Elderly people who eat fish or seafood at least once a week are at lower risk of developing dementia, including Alzheimer's disease, finds a study in this week's British Medical Journal.
The study confirms the positive role played by nutrition, in particular fish fatty acids, on mental health.
Using data from a large ageing study, a team of French researchers set out to test whether there was a relation between consumption of fish (rich in polyunsaturated fatty acids) or meat (rich in saturated fatty acids) and risk of dementia.
The study involved 1,674 people aged 68 and over without dementia and living at home in southwestern France. Their frequency of consumption of meat and fish or seafood was recorded as daily, at least once a week (but not every day), from time to time (but not every week), or never. Participants were followed up two, five, and seven years afterwards.
Participants who ate fish or seafood at least once a week had a significantly lower risk of being diagnosed as having dementia in the seven subsequent years. When education was taken into account, the strength of the association was slightly reduced, suggesting that this "protective" effect was partly explained by higher education of regular consumers, said the authors.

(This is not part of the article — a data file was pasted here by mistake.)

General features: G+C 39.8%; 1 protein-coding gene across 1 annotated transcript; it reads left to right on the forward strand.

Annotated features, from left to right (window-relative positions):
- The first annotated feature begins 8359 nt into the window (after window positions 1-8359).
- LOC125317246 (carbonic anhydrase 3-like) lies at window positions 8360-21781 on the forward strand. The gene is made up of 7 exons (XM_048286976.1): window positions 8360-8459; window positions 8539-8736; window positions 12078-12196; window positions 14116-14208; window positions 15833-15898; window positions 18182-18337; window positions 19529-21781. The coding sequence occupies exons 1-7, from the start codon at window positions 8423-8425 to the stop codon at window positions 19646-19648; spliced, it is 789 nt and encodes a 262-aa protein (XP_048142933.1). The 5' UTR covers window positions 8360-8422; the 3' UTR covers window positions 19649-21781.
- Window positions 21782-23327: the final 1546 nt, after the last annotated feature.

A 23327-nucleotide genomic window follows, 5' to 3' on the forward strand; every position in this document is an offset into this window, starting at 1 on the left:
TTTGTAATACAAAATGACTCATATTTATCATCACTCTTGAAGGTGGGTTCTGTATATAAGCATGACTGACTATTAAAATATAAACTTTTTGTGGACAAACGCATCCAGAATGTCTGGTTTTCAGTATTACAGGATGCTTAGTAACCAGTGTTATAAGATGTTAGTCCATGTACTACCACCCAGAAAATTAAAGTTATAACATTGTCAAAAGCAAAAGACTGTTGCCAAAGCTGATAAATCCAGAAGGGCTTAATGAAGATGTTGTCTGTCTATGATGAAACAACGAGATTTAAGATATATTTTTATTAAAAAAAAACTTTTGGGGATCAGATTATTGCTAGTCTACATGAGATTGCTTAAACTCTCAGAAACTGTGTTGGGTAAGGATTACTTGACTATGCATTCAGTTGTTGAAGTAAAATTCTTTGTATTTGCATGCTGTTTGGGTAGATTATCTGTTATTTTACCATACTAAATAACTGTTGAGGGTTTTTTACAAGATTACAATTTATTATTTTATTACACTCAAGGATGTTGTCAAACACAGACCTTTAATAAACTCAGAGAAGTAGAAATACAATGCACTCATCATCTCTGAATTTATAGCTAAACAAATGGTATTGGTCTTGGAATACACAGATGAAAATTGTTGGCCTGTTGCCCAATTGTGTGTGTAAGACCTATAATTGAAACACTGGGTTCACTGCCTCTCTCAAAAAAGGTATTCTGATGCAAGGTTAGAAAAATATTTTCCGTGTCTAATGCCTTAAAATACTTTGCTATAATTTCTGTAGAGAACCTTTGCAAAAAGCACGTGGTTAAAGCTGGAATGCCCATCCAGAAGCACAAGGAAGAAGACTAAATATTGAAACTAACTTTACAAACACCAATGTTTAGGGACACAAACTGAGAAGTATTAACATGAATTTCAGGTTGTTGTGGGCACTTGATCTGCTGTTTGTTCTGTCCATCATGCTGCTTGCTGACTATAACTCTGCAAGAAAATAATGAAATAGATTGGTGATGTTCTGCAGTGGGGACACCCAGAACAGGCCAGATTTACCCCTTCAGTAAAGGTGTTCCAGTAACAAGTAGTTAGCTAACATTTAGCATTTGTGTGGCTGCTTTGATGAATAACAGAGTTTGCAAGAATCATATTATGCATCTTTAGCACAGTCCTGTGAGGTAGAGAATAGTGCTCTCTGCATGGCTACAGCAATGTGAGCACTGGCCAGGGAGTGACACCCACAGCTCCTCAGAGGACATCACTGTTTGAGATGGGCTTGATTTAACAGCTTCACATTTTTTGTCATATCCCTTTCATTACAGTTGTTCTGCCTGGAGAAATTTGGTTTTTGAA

They found no significant association between meat consumption and risk of dementia.
As well as providing vascular protection, the fatty acids contained in fish oils could reduce inflammation in the brain and may have a specific role in brain development and regeneration of nerve cells, suggested the authors.
They noted that healthy dietary habits acquired in infancy could be associated with achievement of higher education. But also, highly educated people might also adhere more closely to dietary recommendations on fish consumption.